(This blog was first posted at IEEFA, here)
Kosovo’s main power plant is one of Europe’s biggest emitters of pollutants including NOX and dust, shows analysis by the Institute for Energy Economics and Financial Analysis (IEEFA), underlining the priority to clean up generation in one of Europe’s poorest countries, ahead of investing further in new lignite power.
The World Bank is considering funding a new lignite-fired power plant in Kosovo (“Kosovo C”). IEEFA’s analysis of emissions data from the European Environment Agency (EEA) suggests that cleaning up the existing Kosovo B is a more urgent priority, given dust emissions 9000% above new EU limits agreed by member states three weeks ago.
Kosovo B provides most of the country’s electricity. Its two generation units ranked second and third for “dust” emissions, among Europe’s 734 larger installations burning coal, lignite and biomass, shows IEEFA analysis of EEA 2014 data, the latest available.
Dust, or particulate matter (PM), is the most dangerous outdoor air pollutant, according to the World Health Organisation, which finds that smaller particulates have health impacts even at very low concentrations – “indeed no threshold has been identified below which no damage to health is observed,” the WHO states.
In its latest annual environmental report, for 2016, the state-owned power plant operator KEK simply states: “Due to the design of electrostatic finishing, Kosova B, is not in line with standards defining the emissions limits for dust.”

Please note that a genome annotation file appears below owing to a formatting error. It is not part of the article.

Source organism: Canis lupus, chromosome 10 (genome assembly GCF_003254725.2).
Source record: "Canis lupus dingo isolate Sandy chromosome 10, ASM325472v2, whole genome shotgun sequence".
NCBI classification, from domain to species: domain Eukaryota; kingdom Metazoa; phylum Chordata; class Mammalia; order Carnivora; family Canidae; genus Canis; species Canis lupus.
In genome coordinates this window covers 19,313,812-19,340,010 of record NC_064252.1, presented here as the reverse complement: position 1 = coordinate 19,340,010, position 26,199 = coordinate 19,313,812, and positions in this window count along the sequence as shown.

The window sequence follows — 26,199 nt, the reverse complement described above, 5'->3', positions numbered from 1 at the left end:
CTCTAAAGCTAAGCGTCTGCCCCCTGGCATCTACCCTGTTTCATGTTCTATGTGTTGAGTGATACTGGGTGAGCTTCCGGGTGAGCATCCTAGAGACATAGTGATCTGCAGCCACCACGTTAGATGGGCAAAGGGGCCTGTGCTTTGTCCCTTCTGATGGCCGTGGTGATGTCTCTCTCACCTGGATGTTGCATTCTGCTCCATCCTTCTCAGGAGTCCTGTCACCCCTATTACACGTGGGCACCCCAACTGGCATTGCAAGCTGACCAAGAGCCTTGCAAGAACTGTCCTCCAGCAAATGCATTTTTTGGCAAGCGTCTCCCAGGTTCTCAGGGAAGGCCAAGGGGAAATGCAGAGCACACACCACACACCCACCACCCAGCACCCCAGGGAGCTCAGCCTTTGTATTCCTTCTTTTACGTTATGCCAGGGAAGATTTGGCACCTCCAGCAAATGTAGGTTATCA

IEEFA’s analysis showed that 17 of Europe’s top 20 dust emitters were in eastern and south-eastern Europe (Bulgaria, Kosovo, Greece, Estonia, Slovakia, Romania and Poland), partly showing a legacy from the communist era.
The two units of Kosovo B also had the dubious distinction of being the sixth and seventh biggest NOX emitters, according to IEEFA calculations. NOX is another serious air pollutant which the WHO states increases cases of bronchitis in asthmatic children, and reduces lung function growth.
IEEFA calculated the rate of emissions of dust and NOX, in milligrams per cubic metre of flue gases (mg/Nm3), using EEA data which reports emissions in tonnes annually. The calculation made certain assumptions regarding the calorific value and moisture content of lignite, using German levels.
In this way, IEEFA could compare emissions rates across all European power plants. IEEFA also compared power plant emissions rates with new European limits agreed three weeks ago, under the Best Available Techniques Reference Document, also known as “BREF”.
Regulators in EU member states should implement the revised BREF limits into coal plant permits by 2021.
According to IEEFA calculations, dust emissions from the two units at Kosovo B were 1,000 and 1,053 mg/Nm3 in 2014. That is more than 80 times – or 9,000% above – the revised BREF limit of 12 mg/Nm3 from 2021. NOX emissions by the units were calculated as 980 and 961 mg/Nm3. That is more than five times – or 400% above – the revised BREF limit of 175 mg/Nm3.
The World Bank is presently considering funding a new lignite power plant in Kosovo, under a project which would also comprise an environmental upgrade to Kosovo B. The World Bank indicates that USAID is studying the feasibility of that upgrade. The Kosovo government and World Bank state that a new lignite power plant will favour the people. Such a position is more difficult to accept, before a thorough clean-up of the country’s lignite generation already in place.